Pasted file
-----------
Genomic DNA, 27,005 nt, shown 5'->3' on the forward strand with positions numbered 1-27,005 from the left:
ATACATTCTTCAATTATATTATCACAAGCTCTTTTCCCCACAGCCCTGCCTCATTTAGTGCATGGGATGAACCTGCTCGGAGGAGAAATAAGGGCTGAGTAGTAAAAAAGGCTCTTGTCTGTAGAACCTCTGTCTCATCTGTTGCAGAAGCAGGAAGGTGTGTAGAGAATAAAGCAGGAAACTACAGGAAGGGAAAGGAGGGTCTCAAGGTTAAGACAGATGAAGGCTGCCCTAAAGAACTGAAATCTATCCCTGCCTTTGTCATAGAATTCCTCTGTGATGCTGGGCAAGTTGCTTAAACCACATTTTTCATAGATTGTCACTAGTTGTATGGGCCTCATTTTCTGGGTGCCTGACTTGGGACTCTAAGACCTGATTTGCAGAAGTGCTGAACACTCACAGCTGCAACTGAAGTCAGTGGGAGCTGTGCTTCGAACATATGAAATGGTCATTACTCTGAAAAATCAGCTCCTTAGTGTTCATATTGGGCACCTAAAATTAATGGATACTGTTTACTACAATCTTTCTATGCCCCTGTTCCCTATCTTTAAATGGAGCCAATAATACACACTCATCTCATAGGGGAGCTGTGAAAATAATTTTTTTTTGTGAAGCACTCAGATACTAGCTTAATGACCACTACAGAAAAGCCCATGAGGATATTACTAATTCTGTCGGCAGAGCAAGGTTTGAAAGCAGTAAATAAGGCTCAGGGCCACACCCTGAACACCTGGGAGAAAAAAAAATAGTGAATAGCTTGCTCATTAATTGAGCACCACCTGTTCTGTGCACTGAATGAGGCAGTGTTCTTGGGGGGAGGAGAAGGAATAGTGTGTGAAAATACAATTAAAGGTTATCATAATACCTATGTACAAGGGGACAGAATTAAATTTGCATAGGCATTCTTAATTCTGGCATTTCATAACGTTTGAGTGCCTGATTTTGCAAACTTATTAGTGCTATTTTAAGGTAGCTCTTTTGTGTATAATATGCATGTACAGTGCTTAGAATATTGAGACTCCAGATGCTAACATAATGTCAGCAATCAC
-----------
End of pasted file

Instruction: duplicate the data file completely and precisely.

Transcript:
Genomic DNA, 27,005 nt, shown 5'->3' on the forward strand with positions numbered 1-27,005 from the left:
ATACATTCTTCAATTATATTATCACAAGCTCTTTTCCCCACAGCCCTGCCTCATTTAGTGCATGGGATGAACCTGCTCGGAGGAGAAATAAGGGCTGAGTAGTAAAAAAGGCTCTTGTCTGTAGAACCTCTGTCTCATCTGTTGCAGAAGCAGGAAGGTGTGTAGAGAATAAAGCAGGAAACTACAGGAAGGGAAAGGAGGGTCTCAAGGTTAAGACAGATGAAGGCTGCCCTAAAGAACTGAAATCTATCCCTGCCTTTGTCATAGAATTCCTCTGTGATGCTGGGCAAGTTGCTTAAACCACATTTTTCATAGATTGTCACTAGTTGTATGGGCCTCATTTTCTGGGTGCCTGACTTGGGACTCTAAGACCTGATTTGCAGAAGTGCTGAACACTCACAGCTGCAACTGAAGTCAGTGGGAGCTGTGCTTCGAACATATGAAATGGTCATTACTCTGAAAAATCAGCTCCTTAGTGTTCATATTGGGCACCTAAAATTAATGGATACTGTTTACTACAATCTTTCTATGCCCCTGTTCCCTATCTTTAAATGGAGCCAATAATACACACTCATCTCATAGGGGAGCTGTGAAAATAATTTTTTTTTGTGAAGCACTCAGATACTAGCTTAATGACCACTACAGAAAAGCCCATGAGGATATTACTAATTCTGTCGGCAGAGCAAGGTTTGAAAGCAGTAAATAAGGCTCAGGGCCACACCCTGAACACCTGGGAGAAAAAAAAATAGTGAATAGCTTGCTCATTAATTGAGCACCACCTGTTCTGTGCACTGAATGAGGCAGTGTTCTTGGGGGGAGGAGAAGGAATAGTGTGTGAAAATACAATTAAAGGTTATCATAATACCTATGTACAAGGGGACAGAATTAAATTTGCATAGGCATTCTTAATTCTGGCATTTCATAACGTTTGAGTGCCTGATTTTGCAAACTTATTAGTGCTATTTTAAGGTAGCTCTTTTGTGTATAATATGCATGTACAGTGCTTAGAATATTGAGACTCCAGATGCTAACATAATGTCAGCAATCAC